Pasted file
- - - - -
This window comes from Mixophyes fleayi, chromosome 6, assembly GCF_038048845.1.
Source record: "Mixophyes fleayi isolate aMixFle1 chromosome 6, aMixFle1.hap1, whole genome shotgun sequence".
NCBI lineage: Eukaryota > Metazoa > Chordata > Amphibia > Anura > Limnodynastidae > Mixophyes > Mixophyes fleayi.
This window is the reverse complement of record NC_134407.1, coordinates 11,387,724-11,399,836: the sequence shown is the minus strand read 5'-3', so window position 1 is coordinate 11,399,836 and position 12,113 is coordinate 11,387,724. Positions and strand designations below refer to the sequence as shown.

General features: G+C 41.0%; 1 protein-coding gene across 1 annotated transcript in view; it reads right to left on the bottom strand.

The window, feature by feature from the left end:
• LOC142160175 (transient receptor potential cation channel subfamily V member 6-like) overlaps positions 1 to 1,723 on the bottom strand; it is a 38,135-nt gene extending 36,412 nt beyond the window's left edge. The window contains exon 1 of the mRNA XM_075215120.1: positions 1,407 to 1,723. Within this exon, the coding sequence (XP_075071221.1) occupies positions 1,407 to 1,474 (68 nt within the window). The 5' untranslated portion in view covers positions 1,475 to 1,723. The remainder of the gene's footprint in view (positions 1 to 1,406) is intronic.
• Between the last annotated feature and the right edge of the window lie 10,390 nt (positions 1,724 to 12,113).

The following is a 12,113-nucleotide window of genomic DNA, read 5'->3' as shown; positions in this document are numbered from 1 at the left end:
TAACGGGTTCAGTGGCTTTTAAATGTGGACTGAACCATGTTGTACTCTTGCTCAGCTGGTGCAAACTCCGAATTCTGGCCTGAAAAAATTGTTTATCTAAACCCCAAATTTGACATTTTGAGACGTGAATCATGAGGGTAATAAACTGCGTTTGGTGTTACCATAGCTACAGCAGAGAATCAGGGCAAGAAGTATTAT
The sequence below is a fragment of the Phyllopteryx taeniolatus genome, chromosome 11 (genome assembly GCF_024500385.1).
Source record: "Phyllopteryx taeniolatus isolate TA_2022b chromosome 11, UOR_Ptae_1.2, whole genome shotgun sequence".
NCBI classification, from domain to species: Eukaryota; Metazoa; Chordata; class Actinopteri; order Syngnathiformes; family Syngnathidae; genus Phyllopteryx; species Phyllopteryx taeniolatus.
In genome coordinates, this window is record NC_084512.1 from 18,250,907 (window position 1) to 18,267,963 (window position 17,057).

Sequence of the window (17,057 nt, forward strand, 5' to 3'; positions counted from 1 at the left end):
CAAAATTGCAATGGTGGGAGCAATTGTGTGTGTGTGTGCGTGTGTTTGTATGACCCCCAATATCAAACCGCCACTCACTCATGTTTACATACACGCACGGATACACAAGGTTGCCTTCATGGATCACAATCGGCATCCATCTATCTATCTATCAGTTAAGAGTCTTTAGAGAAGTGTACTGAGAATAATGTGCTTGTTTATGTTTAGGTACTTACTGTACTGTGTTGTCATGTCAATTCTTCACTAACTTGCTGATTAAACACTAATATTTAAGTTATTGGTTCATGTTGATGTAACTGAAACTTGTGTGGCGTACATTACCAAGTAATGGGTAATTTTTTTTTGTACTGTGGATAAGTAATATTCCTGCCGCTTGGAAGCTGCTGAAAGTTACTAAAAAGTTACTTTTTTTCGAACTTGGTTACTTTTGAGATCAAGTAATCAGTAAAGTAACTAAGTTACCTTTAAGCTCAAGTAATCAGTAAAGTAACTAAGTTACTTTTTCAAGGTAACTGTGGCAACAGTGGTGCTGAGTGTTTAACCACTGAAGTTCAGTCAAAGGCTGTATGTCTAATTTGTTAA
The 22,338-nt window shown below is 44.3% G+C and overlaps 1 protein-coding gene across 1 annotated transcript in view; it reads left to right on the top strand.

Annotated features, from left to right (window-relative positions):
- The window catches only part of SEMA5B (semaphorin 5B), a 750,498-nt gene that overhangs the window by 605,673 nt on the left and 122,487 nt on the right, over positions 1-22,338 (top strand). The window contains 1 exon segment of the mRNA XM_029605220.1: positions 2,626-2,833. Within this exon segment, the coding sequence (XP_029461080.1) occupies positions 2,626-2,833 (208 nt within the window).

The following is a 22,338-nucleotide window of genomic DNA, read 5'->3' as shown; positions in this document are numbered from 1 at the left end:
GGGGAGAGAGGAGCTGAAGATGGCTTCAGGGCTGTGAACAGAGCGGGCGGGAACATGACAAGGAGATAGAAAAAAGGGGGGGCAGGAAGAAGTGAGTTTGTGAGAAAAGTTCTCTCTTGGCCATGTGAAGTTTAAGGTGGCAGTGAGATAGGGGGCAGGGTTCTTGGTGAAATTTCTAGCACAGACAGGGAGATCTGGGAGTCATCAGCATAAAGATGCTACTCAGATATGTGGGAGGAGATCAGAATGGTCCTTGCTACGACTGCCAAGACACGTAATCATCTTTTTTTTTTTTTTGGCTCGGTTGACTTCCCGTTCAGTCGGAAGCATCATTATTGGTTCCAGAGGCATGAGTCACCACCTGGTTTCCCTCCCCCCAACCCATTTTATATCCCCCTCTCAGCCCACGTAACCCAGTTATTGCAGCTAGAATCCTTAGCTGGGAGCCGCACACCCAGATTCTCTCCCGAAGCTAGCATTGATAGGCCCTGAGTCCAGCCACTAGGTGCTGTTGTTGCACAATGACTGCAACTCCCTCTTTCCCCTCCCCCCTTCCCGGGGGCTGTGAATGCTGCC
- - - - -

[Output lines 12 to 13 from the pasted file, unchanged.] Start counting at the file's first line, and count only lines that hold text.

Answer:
Source record: "Phyllopteryx taeniolatus isolate TA_2022b chromosome 11, UOR_Ptae_1.2, whole genome shotgun sequence".
NCBI classification, from domain to species: Eukaryota; Metazoa; Chordata; class Actinopteri; order Syngnathiformes; family Syngnathidae; genus Phyllopteryx; species Phyllopteryx taeniolatus.